Data security is paramount, especially where there are government agencies involved. Data can typically be classified as secret, top-secret, or classified, but doing so does little more than indicate how sensitive the material is and that certain requirements must be satisfied before the company can be trusted to handle such sensitive information.
Now, most compliance standards are geared toward protecting confidential information. Still, if you are a contractor managing sensitive information entrusted to you by the government, you should ensure that your systems and processes comply with the NIST 800-171 regulatory framework.
The National Institute of Standards and Technology (NIST) created the NIST 800-171 in June 2015 to give a greater security adherence level for classified material involving the US government. The main objective of the NIST 800-171 requirements codification is to ensure that “Controlled Unclassified Information” (CUI) is protected by partners, subcontractors, and other outside parties. This includes personal data, intellectual property, equipment specifications, logistical plans, and additional classified federal defense information. This blog will answer five of the most frequently asked questions about NIST 800-171.
Five Most Frequently-Asked Questions About NIST 800-171 Compliance
- How does my company become NIST 800-171 compliant?
It is important for non-federal organizations that process, store or transmit controlled unclassified information from a federal agency to comply with NIST 800-171. There are numerous actions you can take to do this. You must implement the necessary security controls specified in the requirements, test those controls, provide proof that they are working, explain how you plan to implement any controls that aren’t already in place, and finish, at the very least, a compliance self-assessment to be NIST 800-171 compliant. Moreover, you must follow the DoD’s assessment methodology and, when necessary, evaluate with a DoD official.
Additionally, starting in 2020, some contractors and subcontractors will need to be CMMC-certified at a minimum at level 1 to bid on or renew contracts; however, each new RFP or RFI will specify which certification level is required to secure a particular contract.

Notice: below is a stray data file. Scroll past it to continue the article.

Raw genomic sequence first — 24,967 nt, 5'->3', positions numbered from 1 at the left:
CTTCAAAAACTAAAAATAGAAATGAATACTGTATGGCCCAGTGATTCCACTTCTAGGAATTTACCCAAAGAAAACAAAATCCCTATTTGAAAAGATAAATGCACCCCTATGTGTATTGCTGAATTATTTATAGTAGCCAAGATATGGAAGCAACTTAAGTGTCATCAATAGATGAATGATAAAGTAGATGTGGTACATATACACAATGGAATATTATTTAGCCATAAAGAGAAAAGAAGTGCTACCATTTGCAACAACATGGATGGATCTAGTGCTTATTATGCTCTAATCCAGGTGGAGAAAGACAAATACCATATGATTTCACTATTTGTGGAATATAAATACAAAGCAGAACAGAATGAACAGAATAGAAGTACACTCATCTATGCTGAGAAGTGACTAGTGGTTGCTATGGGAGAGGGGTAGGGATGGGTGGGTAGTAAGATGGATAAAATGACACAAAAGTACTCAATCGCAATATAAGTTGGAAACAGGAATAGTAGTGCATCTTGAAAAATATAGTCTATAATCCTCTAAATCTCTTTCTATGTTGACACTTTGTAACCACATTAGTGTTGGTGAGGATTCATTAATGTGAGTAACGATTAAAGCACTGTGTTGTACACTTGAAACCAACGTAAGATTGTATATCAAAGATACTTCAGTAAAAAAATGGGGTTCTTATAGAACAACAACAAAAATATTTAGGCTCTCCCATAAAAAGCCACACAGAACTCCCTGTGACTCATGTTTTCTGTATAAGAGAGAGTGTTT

- What is FISMA, and is it related to NIST 800-171?
Federal agencies must create and maintain information security programs under the Federal Information Security Management Act (FISMA), passed legislation in 2002. The Federal Information Security Modernization Act passed in 2014, is the most recent iteration of FISMA. The most current version is FISMA, which is also known as FISMA 2014 or the FISMA Reform.
FISMA was introduced to bolster the networks and systems of the government information defenses. It is relevant to government contractors and IT service providers since it applies to any organization part of the federal information network.
The National Institute of Standards and Technology (NIST) creates cybersecurity standards and regulations under FISMA. To protect Controlled Unclassified Information (CUI) on non-federal systems, the IT security standard NIST Special Publication 800-171 provides best practice cybersecurity protections. By adhering to NIST recommendations and publications, many FISMA standards can be satisfied.
- Are NIST 800-171 and NIST 800-53 the same?
Both NIST 800-171 and NIST 800-53 can be used to enhance cybersecurity procedures, but no, they are not the same. FISMA covers the federal information security systems covered by NIST 800-53, while DFARS covers the non-federal systems and organizations covered by NIST 800-171.